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B.C. Metro Vancouver protects Maple Ridge forest | Metro Vancouver protects forest in Maple Ridge | Penguins offer clues to climate change

B.C. Metro Vancouver protects Maple Ridge forest | Metro Vancouver protects forest in Maple Ridge | Penguins offer clues to climate change

B.C. Climate News Jan. 31 to Feb. 6: The EU calls for a plastics clampdown | Metro Vancouver protects forest in Maple Ridge | Penguins offer clues to climate change

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Here’s your weekly update with what you need to know about global climate change and the steps B.C. The week of January 31 to February 6, 2022, is the week in which the B.C. is taking steps to address climate and ecological crises.

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This week’s climate news:

  • Metro Vancouver preserves 50 acres of Maple Ridge forest habitat
  • The EU calls to a plastics crackdown
  • Researchers at UBC create a way to make lithium for EV batteries
  • Many clues can be found in Antarctic climate change via penguins

The UN’s Intergovernmental Panel on Climate Change has warned for years that wildfires, drought, severe weather, such as B.C.’s deadly heat dome in June, and flooding would become more frequent and more intense because of the climate crisis.

Every Saturday, we will bring you the latest news about climate and environmental issues. Subscribe to our newsletter to receive the most recent B.C. news delivered to you by 7 a.m. here.

A glance at B.C.’s carbon numbers:

  • B.C.’s gross greenhouse gas (GHG) emissions in 2019 (latest available data:) 68.6 million tonnes of carbon dioxide equivalent (MtCO2e.) This is an increase in 3.0 MtCO2e or 5% since 2007, the baseline year.
  • B.C.’s net emissions in 2019: 67.2 MtCO2e, an increase of 1.5 MtCO2e, or two per cent, since 2007.
  • B.C.’s 2030 target: 40 per cent reduction in net emissions below 2007 levels.
  • B.C.’s 2040 target: 60 per cent reduction.
  • B.C.’s 2050 target: 80 per cent reduction.
  • Canada’s 2030 emissions target: Between 40 and 45 per cent reduction.
  • Canada’s 2050 emissions target: Net-zero.

(Source: B.C. (Source: B.C.

Climate change quick facts:

  • The Earth is now approximately 1.1 C warmer today than it was in 1800.
  • Human activities have led to an increase in atmospheric CO concentrationsNearly 49 percent more than the pre-industrial levels in 1850.
  • The world is not on track for meeting the Paris Agreement target to limit global temperature rises to 1.5 C above preindustrial levels. This is the upper limit to avoid the worst consequences of climate change.
  • 2015-2019 were the five most warm years on record, while 2010-2019 had the warmest decade.
  • Based on the current carbon dioxide emissions trajectory, the temperature could rise by as much as 4.4% by the end century.
  • In 2019, the concentrations of greenhouse gases reached new highs. The levels of carbon dioxide were only 148 percent of their preindustrial levels.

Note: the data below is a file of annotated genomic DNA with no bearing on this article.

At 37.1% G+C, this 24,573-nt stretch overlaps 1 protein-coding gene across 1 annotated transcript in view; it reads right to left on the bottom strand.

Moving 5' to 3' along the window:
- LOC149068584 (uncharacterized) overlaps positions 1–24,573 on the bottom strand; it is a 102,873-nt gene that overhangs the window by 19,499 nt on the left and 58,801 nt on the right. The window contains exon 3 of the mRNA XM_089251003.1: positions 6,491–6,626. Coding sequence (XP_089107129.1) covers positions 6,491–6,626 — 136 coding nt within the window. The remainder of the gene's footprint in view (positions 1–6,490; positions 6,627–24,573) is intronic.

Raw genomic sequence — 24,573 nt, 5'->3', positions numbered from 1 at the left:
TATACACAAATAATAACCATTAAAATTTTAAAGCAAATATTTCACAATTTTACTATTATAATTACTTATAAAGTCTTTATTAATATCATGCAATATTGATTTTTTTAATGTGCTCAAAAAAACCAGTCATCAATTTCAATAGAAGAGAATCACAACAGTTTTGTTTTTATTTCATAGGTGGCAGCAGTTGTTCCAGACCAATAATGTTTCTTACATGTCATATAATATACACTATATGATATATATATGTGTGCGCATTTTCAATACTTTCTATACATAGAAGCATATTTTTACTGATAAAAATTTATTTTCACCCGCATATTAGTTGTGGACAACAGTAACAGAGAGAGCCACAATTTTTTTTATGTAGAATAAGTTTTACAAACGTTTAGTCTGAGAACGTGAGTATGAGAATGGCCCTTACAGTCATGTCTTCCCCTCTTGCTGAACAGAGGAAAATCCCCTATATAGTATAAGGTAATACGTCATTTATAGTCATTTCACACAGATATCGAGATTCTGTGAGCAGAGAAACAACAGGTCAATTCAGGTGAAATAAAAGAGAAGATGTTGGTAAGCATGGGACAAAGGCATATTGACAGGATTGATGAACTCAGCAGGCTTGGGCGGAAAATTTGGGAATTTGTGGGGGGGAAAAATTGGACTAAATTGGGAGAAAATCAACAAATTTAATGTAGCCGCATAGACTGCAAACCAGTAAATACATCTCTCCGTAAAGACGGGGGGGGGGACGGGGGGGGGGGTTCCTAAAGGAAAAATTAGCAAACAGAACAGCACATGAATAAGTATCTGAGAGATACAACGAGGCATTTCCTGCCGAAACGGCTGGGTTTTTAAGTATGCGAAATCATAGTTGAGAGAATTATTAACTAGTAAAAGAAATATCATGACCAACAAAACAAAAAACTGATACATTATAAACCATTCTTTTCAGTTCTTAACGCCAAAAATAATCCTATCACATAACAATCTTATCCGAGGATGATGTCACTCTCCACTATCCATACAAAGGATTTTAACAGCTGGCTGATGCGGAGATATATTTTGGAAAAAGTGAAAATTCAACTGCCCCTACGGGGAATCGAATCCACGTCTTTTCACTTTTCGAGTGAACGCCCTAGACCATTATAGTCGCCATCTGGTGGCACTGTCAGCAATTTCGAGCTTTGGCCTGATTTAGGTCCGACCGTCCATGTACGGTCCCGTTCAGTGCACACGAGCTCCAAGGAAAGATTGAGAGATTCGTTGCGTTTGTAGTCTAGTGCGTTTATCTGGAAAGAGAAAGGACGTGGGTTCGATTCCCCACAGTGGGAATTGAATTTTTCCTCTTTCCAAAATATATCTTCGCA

• To keep temperatures below 1.5 C, emissions must fall 7.6 percent per year between 2020 and 2030. Temperatures must also drop below 2 C per annum.
  • 97% of climate scientists agree the climate is warming and believe that humans are to blame.

(Source: United Nations IPCCWorld Meteorological Organization,UNEP, Nasa,

Source: NASA
Source: NASA

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EU environment chief: Plastics must be controlled if we are to fight climate change

Progressive reduction of fossil fuel-based plastics is crucial to tackling climate change, the EU’s top environmental official said, ahead of a United Nations meeting to launch talks on a world-first treaty to combat plastic pollution.

Plastics production is becoming as a key growth area for the oil industry as countries seek to shift away from polluting energy sources, but plastic waste is piling up in the world’s oceans and urban waterways and choking its wildlife.

Last month, nanoplastics were discovered in the polar regions by an analysis of ice cores.

“The biggest topic is, at the end of the day, oil use for plastic production,” said EU Environment Commissioner Virginijus Sinkevicius amid preparations for the U.N. Environment Assembly summit in Nairobi will begin on February 28th.

“If we want to reach our decarbonisation goals for 2050, clearly we have to decrease steadily the use of fossil fuels, and one of the areas here as well is plastics,” he told Reuters in an interview.

You can read the entire story here.


UBC researchers find a way to make lithium for EV batteries.

It all began with a demonstration that used Tupperware containers purchased from a dollar store on campus.

A company was formed by University of British Columbia researchers to produce cost-effective lithium for electric vehicle batteries. This will help to address the supply crunch caused by the climate crisis, which has led to a rise in demand for EVs.

“We had a highly concentrated salt solution on one side and we were able to reduce that concentration through diffusion, using a separator in the Tupperware,” said David Wilkinson, who is also a professor and Canada research chair at UBC in the chemical and biological engineering department.

“It was a very crude start to getting things going and then after that we used our labs to work through the whole process.”